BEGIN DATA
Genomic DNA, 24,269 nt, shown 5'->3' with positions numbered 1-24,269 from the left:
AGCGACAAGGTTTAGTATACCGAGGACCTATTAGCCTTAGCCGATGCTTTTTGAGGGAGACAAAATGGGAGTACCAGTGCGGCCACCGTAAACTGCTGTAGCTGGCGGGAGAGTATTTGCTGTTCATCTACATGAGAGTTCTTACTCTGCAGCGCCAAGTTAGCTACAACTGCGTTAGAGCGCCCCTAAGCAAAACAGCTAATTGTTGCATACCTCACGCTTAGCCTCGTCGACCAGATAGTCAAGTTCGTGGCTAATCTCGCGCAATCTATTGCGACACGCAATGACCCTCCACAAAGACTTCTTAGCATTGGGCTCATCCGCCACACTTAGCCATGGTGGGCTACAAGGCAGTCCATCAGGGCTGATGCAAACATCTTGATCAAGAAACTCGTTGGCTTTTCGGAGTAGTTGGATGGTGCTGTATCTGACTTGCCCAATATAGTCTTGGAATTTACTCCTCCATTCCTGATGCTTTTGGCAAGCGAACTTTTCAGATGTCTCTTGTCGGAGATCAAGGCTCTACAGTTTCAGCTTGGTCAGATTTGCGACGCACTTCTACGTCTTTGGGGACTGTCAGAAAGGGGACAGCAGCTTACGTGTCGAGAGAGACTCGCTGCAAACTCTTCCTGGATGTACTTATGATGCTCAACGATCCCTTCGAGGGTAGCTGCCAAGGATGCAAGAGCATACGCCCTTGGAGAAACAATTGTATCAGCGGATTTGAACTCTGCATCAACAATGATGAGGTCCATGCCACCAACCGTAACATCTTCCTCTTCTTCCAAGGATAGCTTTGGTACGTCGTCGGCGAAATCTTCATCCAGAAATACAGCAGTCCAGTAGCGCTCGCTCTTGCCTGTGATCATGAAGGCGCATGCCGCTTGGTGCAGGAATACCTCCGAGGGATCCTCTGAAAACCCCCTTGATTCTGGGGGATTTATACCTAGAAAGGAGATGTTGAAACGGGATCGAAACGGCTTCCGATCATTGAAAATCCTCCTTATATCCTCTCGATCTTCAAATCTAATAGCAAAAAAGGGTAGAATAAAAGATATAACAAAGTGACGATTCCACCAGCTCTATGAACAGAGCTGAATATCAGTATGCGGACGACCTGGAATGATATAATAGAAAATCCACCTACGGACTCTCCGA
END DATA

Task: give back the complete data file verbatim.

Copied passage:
Genomic DNA, 24,269 nt, shown 5'->3' with positions numbered 1-24,269 from the left:
AGCGACAAGGTTTAGTATACCGAGGACCTATTAGCCTTAGCCGATGCTTTTTGAGGGAGACAAAATGGGAGTACCAGTGCGGCCACCGTAAACTGCTGTAGCTGGCGGGAGAGTATTTGCTGTTCATCTACATGAGAGTTCTTACTCTGCAGCGCCAAGTTAGCTACAACTGCGTTAGAGCGCCCCTAAGCAAAACAGCTAATTGTTGCATACCTCACGCTTAGCCTCGTCGACCAGATAGTCAAGTTCGTGGCTAATCTCGCGCAATCTATTGCGACACGCAATGACCCTCCACAAAGACTTCTTAGCATTGGGCTCATCCGCCACACTTAGCCATGGTGGGCTACAAGGCAGTCCATCAGGGCTGATGCAAACATCTTGATCAAGAAACTCGTTGGCTTTTCGGAGTAGTTGGATGGTGCTGTATCTGACTTGCCCAATATAGTCTTGGAATTTACTCCTCCATTCCTGATGCTTTTGGCAAGCGAACTTTTCAGATGTCTCTTGTCGGAGATCAAGGCTCTACAGTTTCAGCTTGGTCAGATTTGCGACGCACTTCTACGTCTTTGGGGACTGTCAGAAAGGGGACAGCAGCTTACGTGTCGAGAGAGACTCGCTGCAAACTCTTCCTGGATGTACTTATGATGCTCAACGATCCCTTCGAGGGTAGCTGCCAAGGATGCAAGAGCATACGCCCTTGGAGAAACAATTGTATCAGCGGATTTGAACTCTGCATCAACAATGATGAGGTCCATGCCACCAACCGTAACATCTTCCTCTTCTTCCAAGGATAGCTTTGGTACGTCGTCGGCGAAATCTTCATCCAGAAATACAGCAGTCCAGTAGCGCTCGCTCTTGCCTGTGATCATGAAGGCGCATGCCGCTTGGTGCAGGAATACCTCCGAGGGATCCTCTGAAAACCCCCTTGATTCTGGGGGATTTATACCTAGAAAGGAGATGTTGAAACGGGATCGAAACGGCTTCCGATCATTGAAAATCCTCCTTATATCCTCTCGATCTTCAAATCTAATAGCAAAAAAGGGTAGAATAAAAGATATAACAAAGTGACGATTCCACCAGCTCTATGAACAGAGCTGAATATCAGTATGCGGACGACCTGGAATGATATAATAGAAAATCCACCTACGGACTCTCCGA